How One Hauler is Dealing with NYC’s Expanded Food Waste Rules

Mr. T Carting Corp. has collected organics from some of the city’s commercial customers—restaurants, catering halls, grocery stores, fruit stands—for more than a decade.

Cheryl McMullen, Freelance writer

December 4, 2017

5 Min Read
How One Hauler is Dealing with NYC’s Expanded Food Waste Rules

Food scraps and organics waste collection is a key component of the city of New York’s goal of zero waste to landfill by 2030. Commercial businesses contribute a significant volume of food waste generated. In fact, the city suggests that food and organic waste make up more than a third of all commercial waste in New York City.

As part of the zero waste goal, the city hopes to divert this waste for use as compost or as an energy source in aerobic and anaerobic digesters, but processing capacity has long been an obstacle to that end.

Recent initiatives by the New York City Department of Sanitation (DSNY) to promote collection of food waste and use of composting techniques represent opportunities for food-related businesses, from fruit stands to restaurants, to adopt new best practices that just may result in lower disposal costs and boost the local environment.

The proposed rule requires DSNY to annually evaluate organics capacity to require certain food-generating businesses to separate food waste. The rule would expand the mandate that food service businesses and retailers of a certain size comply with source separation, storage and labeling of food waste. It provides that food service establishments with: a floor area space of at least 7,000 sq. ft.; that are part of a chain of 50 or more locations in the city and operate under common ownership; or a retail food store with at least 10,000 sq. ft., or a food store that is part of a chain of three or more stores with at least 10,000 sq. ft. of combined floor space and common ownership.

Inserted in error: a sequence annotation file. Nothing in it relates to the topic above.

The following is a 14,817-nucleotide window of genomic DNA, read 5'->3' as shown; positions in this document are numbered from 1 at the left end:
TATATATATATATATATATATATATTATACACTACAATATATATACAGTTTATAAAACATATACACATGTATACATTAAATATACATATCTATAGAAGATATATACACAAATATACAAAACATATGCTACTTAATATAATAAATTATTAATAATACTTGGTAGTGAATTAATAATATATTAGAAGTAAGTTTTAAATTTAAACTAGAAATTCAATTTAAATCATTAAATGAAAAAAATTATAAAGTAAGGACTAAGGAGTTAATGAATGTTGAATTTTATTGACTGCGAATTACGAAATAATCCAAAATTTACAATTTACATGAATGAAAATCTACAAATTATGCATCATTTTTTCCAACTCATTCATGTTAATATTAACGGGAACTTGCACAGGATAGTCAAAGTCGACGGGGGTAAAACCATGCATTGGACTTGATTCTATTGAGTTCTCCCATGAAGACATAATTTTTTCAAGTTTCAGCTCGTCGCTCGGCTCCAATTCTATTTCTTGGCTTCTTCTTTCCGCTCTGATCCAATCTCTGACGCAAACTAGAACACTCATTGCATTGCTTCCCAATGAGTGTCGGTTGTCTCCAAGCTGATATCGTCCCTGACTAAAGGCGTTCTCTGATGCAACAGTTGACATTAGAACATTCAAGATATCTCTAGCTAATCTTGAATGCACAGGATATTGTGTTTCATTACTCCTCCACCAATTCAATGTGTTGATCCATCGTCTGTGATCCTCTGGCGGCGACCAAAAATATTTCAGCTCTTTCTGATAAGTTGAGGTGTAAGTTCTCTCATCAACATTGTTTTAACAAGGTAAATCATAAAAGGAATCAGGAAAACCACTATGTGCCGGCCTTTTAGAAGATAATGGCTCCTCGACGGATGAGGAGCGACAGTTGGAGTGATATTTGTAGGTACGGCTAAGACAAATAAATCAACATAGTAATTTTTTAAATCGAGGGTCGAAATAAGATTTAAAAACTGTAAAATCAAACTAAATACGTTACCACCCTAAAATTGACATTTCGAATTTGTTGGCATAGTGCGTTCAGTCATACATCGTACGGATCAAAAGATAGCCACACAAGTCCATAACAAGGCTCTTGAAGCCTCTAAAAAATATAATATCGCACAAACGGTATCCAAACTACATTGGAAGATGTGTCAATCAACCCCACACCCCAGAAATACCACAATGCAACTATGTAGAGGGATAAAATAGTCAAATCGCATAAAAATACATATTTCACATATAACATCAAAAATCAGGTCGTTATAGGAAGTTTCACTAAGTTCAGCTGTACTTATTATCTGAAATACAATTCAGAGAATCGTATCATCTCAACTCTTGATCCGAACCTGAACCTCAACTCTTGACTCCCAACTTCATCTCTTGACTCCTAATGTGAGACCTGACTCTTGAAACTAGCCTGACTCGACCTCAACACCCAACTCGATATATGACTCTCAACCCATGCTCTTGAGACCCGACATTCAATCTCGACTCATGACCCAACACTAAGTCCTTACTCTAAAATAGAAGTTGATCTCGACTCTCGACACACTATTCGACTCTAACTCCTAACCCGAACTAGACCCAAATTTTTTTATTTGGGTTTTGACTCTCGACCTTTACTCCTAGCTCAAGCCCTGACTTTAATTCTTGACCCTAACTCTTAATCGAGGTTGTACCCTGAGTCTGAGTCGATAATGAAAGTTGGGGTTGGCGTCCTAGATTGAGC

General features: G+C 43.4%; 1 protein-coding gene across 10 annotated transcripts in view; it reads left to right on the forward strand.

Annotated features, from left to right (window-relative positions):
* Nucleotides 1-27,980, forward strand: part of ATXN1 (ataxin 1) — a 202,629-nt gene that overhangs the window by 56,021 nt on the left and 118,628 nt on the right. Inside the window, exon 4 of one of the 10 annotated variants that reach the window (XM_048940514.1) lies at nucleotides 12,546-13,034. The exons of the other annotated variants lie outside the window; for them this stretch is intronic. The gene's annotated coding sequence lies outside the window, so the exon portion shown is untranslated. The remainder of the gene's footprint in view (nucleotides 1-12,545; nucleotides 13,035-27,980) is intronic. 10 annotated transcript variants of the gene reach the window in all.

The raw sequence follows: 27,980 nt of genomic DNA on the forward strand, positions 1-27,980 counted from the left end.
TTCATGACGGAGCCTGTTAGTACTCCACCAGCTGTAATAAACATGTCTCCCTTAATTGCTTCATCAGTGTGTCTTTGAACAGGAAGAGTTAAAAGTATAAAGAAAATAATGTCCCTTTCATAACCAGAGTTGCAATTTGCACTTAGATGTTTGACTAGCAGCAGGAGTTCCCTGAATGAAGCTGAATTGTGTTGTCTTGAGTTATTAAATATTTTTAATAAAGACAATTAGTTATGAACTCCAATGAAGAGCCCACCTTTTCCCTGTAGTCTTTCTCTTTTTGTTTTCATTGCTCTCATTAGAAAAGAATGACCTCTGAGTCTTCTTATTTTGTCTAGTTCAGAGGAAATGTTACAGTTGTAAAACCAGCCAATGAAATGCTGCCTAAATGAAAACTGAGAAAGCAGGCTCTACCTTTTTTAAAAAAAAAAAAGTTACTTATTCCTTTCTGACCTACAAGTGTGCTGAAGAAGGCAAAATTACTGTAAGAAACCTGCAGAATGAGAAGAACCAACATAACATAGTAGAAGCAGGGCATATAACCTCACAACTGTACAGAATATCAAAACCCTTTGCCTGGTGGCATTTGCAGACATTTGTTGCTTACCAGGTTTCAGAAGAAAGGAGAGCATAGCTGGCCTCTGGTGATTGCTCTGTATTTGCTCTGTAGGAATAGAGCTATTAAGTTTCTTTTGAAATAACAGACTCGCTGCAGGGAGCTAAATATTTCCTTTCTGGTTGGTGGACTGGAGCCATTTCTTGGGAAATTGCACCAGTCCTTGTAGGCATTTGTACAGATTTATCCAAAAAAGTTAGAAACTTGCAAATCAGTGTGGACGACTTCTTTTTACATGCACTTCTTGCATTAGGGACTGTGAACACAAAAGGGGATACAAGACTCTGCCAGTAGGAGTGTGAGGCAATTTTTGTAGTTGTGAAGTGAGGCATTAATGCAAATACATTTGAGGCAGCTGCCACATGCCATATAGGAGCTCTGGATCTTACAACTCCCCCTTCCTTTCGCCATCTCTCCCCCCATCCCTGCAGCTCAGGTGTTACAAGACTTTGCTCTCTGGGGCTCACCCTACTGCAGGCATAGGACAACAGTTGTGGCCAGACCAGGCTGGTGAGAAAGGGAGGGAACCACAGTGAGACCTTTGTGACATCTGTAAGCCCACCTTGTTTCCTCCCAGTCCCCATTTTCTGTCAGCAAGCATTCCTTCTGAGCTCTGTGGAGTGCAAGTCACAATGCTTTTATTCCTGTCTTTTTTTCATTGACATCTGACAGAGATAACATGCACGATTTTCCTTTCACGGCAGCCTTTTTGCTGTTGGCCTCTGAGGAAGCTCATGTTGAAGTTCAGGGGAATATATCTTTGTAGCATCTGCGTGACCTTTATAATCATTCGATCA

One of the six largest private carting companies in New York, Mr. T Carting Corp., in Glendale, N.Y., has collected organics from some of the city’s commercial customers—restaurants, catering halls, grocery stores and fruit stands—for more than a decade.

“Mr. T Carting has had a program for separate food waste collection since 2005. More than 40 percent of our customers are in food-related businesses, so we know how important it is to offer this food waste collection service. Many new customers appreciate that they can contract with Mr. T for compost collection, recycling and trash services—all from a single vendor,” says Mr. T. Carting CFO Tom Toscano.

There are additional operational benefits to separate food waste collection, Toscano added. It contributes to the overall cleanliness of the store or restaurant. It also helps with pest management. “Rats and mice have much less to feed on when food waste is stored in tight containers,” he added.

Most of Mr. T’s accounts from the start were fruit and vegetable stands, where food waste consisted primarily of pre-consumer spoiled food. Customers were looking to dispose of the heavy produce that had spoiled before it was sold. Toscano says the company carted the waste, and continues to do so, to a site on Long Island, where the processor was taking food waste at a lower price than garbage. The customers appreciated the break on weight-based waste disposal costs.